GFCI and AFCI; What's the difference?
In a nutshell, they are both designed for electrical safety. A GFCI (ground-fault circuit interrupter) is a specialized electrical receptacle that protects against accidental shock at that outlet. They are the receptacles with the "test" and "reset" buttons (see picture below), although other nearby regular-looking receptacles may be tied to this GFCI. Those receptacles that are tied to a GFCI are called "slaves" and are simply normal looking receptacles that are wired to a nearby GFCI and all have the same safety features. By nearby, I mean along the same kitchen counter, in an adjoining bathroom, or sometimes in the bathroom directly above/below. These normal looking, slave GFCI receptacles should be marked "GFCI protected outlet" with a sticker, but often are not. How a GFCI receptacle works is that it monitors the amount of current flow from hot to neutral. Once there is an imbalance, it trips that circuit. These receptacles should be tested by depressing the "test" button periodically to ensure they are working. You will hear an audible click when tested, indicating that the circuit is no longer active. Press the reset button to reset the outlet. If you do not hear this click, the receptacle is no longer providing adequate protection and should be replaced ASAP. Slave receptacles can be tested with a receptacle tester.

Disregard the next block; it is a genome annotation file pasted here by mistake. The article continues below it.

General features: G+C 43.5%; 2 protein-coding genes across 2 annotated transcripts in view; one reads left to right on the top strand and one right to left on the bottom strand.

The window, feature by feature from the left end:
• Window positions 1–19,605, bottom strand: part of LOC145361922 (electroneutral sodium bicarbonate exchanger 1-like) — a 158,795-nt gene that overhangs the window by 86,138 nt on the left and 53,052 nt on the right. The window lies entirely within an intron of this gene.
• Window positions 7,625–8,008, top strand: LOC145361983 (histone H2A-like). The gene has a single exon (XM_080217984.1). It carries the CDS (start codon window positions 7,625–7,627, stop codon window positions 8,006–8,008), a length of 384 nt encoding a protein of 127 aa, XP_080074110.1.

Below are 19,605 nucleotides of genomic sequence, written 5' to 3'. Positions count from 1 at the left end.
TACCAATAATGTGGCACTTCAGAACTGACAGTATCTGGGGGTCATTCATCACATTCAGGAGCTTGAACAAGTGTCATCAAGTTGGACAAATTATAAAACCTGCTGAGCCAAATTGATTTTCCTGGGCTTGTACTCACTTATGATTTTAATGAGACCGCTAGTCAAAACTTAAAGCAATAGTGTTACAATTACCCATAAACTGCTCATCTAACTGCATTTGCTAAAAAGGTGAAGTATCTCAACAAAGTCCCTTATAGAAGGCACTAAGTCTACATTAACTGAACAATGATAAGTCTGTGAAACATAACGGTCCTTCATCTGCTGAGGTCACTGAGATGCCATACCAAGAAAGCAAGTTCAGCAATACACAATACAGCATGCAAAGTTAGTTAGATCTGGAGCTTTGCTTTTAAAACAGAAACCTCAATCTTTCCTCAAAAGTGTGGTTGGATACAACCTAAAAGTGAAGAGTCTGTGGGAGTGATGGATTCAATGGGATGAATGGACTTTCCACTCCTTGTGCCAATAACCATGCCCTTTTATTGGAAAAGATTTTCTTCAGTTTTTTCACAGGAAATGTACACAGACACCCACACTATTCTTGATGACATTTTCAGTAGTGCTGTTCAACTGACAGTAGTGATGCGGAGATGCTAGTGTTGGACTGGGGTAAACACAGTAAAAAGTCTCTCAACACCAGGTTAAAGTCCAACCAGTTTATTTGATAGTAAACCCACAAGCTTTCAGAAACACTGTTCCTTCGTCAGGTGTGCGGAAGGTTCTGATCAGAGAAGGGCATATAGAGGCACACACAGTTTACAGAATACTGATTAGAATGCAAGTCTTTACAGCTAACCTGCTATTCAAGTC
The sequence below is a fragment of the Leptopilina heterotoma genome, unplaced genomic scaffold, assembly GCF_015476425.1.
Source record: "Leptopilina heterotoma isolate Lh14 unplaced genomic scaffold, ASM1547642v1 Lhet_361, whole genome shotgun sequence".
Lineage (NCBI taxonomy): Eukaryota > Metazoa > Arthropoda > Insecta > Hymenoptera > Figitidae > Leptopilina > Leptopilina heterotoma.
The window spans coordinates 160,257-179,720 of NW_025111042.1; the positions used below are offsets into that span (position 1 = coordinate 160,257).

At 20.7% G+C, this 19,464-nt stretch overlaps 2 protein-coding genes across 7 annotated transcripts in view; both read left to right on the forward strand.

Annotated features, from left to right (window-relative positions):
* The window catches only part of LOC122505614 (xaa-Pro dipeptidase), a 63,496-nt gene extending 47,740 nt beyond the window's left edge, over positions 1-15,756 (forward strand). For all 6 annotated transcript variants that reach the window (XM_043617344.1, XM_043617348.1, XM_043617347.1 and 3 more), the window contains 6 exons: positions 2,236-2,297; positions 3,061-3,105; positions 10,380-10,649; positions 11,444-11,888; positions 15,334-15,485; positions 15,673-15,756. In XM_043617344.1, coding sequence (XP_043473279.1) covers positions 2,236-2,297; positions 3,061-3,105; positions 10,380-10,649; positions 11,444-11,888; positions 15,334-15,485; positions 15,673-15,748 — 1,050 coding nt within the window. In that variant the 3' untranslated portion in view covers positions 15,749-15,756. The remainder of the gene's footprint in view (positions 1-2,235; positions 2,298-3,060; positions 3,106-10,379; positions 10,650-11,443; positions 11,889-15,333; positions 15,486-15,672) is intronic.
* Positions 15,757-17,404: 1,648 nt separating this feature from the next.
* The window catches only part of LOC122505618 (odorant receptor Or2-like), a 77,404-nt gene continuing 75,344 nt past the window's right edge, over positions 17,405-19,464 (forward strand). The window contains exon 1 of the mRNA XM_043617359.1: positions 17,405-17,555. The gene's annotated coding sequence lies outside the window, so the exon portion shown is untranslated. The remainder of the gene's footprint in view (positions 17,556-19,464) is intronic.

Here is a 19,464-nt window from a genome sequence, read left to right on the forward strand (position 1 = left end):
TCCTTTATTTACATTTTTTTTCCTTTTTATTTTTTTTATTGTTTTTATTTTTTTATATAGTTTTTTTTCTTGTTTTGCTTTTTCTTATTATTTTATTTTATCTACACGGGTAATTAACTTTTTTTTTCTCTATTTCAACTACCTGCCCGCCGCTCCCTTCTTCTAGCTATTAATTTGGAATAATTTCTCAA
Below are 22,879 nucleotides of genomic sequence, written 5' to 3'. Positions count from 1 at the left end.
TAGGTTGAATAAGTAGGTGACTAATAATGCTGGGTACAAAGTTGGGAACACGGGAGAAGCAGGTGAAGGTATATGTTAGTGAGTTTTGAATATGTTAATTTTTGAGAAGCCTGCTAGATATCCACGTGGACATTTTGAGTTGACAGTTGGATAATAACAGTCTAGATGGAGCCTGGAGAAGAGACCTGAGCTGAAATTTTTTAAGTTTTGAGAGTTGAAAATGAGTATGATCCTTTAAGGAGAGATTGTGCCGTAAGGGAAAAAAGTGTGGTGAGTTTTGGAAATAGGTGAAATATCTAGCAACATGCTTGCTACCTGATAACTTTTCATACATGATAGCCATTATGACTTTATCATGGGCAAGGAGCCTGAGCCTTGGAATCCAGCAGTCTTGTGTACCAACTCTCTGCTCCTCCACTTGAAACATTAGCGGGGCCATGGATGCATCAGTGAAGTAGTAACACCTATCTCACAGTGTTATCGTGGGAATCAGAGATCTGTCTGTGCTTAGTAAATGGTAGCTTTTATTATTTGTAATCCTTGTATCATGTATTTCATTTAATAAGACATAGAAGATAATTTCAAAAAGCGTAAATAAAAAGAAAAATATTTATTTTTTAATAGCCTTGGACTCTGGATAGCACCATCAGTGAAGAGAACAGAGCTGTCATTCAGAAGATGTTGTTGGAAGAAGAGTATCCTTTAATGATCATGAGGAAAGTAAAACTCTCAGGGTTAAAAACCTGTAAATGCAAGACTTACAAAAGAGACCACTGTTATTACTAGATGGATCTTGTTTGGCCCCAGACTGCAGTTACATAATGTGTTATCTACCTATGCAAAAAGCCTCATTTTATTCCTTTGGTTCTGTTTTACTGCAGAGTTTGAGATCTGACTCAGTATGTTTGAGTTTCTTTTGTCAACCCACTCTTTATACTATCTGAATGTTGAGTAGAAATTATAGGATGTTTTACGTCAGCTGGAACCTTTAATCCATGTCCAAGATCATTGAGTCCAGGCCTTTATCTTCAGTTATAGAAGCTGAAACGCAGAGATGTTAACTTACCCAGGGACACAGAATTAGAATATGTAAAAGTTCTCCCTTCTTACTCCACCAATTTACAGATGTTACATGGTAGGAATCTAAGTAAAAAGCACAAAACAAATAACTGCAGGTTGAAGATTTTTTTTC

|GFCI "Slave" Outlet|
AFCI's are something quite different. An AFCI (arc-fault circuit interrupter) is an electrical breaker found in your electric panel. They are breakers designed to detect arc-faults. An electrical arc happens when a wire becomes loose or is damaged by being nicked or cut. If this happens, the electrical current will "jump" through the space of disconnect or cut with an electrical arc. This electrical arcing usually happens behind the wall and can cause a fire at that location. When arcing is detected, an AFCI breaker will trip and neutralize that circuit. AFCI's can be spotted in your panel box by their unique small test buttons and coiled white wires. These should be tested periodically by pressing the "test" button to ensure they are functioning as intended. The breaker switch will trip and can be reset by flipping the switch off and then back on. Be careful not to touch anything else in this panel as electricity is dangerous. You can certainly hire a qualified licensed electrician to perform these tests for you.
GFCI's and AFCI's have not always been required in new home construction. Specific requirements for GFCI's have been implemented and revised throughout the past 48 years. Requirements for AFCI's have been implemented over the past 20 years. There is a very good chance your home is not completely up to current code in this area...most are not.
For more information on these AFCI's and GFCI's, click here.
I am not a professional electrician and am only providing informational perspective and opinion.
If you have any specific electrical safety concerns and/or further questions about AFCI/GFCI outlets, you should contact a professional electrician.